The discovery of another solar system which could sustain life was nothing short of a miracle. The planet was dying – a terminal patient running on its last few gasping breaths. The damages in the ozone layer were irreparable. Solar flares had devastated a majority of the globe. It didn’t take long for wars to break out – who gets to live where, eliminating the competition for space, weeding out the weak. The few remaining survivors were forced to live in underground bases they called Hives.

We all tried to live as close to normal as possible but one couldn’t help start to feel that the end was just around the corner. Then came the discovery. The scientists, those who were still alive, named this solar system Alpha-1. They hoped it would be a chance for a new beginning. They indicated that this system was made up of a fairly young star which was being orbited by nine planets. A ton of research was conducted and finally they were able to determine that Alpha-4 was the perfect candidate. It had breathable air and huge bodies of water. It was a much smaller planet than ours but it was more than enough.

Every single citizen of every Hive scattered around the globe heard the news. All the leaders poured in all the remaining resources to make the migration to Alpha-4 possible.

Four years. Four long years but they were finally able to create a ship large enough and fast enough to travel four hundred light-years away to the Alpha System. The only problem to this was the mother ship was housed within Hive-12. It was the largest Hive built and the only one with enough space to construct the ship. This meant that those living in the other Hives needed to make the journey to Hive-12. The migration was scheduled to happen by the end of the year – whether or not everyone was able to safely make it aboard the ship.

The journey meant traversing the surface, a place wrought with destruction and filled with all sorts of danger. I lived in Hive-04 with my family and it took us three months by foot to get to the mother ship. By day, the sun’s flares were strong enough to burn down anything. And so we traveled by night. The landscape of the surface world had changed dramatically since we last set foot on it. The animals that survived were horrifically mutated and had grown savage. There were about five hundred of us who made the journey and only half were able to make it to the mother ship alive.

By the time we made it to Hive-12, the place was already heavily overpopulated. We were forced to camp outside the Hive, on the surface. During the days we were bombarded with solar flares and during the nights we fought to keep the mutations away. As the days passed, more and more people came from the different Hive stations. The camp of refugees stretched for miles. So did the dead bodies.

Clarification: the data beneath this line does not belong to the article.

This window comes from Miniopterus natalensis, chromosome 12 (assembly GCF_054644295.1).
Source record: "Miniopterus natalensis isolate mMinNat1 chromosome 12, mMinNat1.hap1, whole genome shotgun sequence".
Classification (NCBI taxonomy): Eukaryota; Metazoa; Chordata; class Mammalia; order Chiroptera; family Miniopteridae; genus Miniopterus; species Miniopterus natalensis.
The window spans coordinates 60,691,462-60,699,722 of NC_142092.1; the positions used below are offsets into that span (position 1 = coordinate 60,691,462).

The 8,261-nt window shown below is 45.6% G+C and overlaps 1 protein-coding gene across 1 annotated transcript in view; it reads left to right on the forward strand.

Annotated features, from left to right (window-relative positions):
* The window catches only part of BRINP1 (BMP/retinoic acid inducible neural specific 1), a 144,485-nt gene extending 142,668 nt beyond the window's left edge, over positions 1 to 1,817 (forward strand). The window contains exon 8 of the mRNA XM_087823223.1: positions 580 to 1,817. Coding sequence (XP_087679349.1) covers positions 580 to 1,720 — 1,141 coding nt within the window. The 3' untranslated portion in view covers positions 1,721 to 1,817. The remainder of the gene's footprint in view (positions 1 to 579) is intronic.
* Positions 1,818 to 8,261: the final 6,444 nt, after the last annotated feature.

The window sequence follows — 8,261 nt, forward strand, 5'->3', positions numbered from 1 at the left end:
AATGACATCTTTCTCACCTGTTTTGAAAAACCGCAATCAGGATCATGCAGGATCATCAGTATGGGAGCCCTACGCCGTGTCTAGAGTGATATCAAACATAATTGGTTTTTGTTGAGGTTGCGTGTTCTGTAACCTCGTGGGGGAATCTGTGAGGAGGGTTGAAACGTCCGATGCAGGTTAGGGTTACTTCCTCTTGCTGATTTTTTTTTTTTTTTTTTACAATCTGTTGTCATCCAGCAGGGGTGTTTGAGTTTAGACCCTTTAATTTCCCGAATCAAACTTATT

Finally, the day of the migration arrived. We were filed into a single line as we boarded the mother ship. It was the first time I saw it – a massive rocket shaped like a bullet. We were assigned rooms and a variety of tasks depending on our skillsets. Some were teachers, some were assigned to the ship’s maintenance, while some were placed in other fields. I was assigned to be one of the cooks. The mother ship took off. The ground rumbled and cracked as the boosters were fired up pushing the gigantic rocket off the ground. The ceiling of the hive slid open revealing the darkening skies above. The mother ship continued to accelerate as it pierced through clouds, ascending ever higher. This was it. This was salvation.

Space was vast and dark. Many of us watched our decaying planet grew smaller as we flew farther away. Its once blue and green color had turned into a sickly red. We stared outside as we flew by other planets and stars.

Life in the mother ship was a vast improvement compared to our time in the dying planet. Everyone felt at peace… But peace never lasted long. The journey to the Alpha system took longer than what initially was estimated. People started to grow restless. Leaders bickered and argued on who would rule over where. Impatience gave birth to fear and it spread like a virus – fear of the unknown, of whether there would be others already living in the planet, of whether we would be welcomed or rejected.

It did not take long for fights to break out.

A sort of civil war ensued between those who believed we could co-exist peacefully with the inhabitants of Alpha-4 and those who believed that we couldn’t.

The mother ship left a trail of dead bodies floating in the darkness of space.


We landed on Alpha-4. Only a fraction of those who left our planet survived… We landed on grassland. The ground burned up as the flames of our rocket torched it. Their sky was tinged with pink due to the color of their sun. A couple of hundred feet away we could see a line of individuals – we were right. The planet was already inhabited. The doors of our ship opened and we marched out carefully, slowly. The inhabitants of Alpha-4, or at least the part of Alpha-4 where we landed, greeted us warmly albeit cautiously. They looked very much like us – anthropomorphic – save for the color of their skin. All of them were bald, both male and female, and their skin was pink. They spoke using high pitched tones and rode on top of four-legged beasts like horses.

“We came to seek refuge,” our leader spoke though I doubt they understood him. “We came from a planet called Earth and it is dying so we sought a new place to live.”

They watched with astonished eyes. They whispered to each other as they surrounded us. They did not look as advanced as we were – their clothing made from what looked like fur and skin of varying beasts. We felt no malice from them, no sense of danger. They brought us food and drink.

“We are sorry,” our leader said.

He reached behind his back. We all did.

We started firing our guns.

We arrived in Alpha-4. We survived.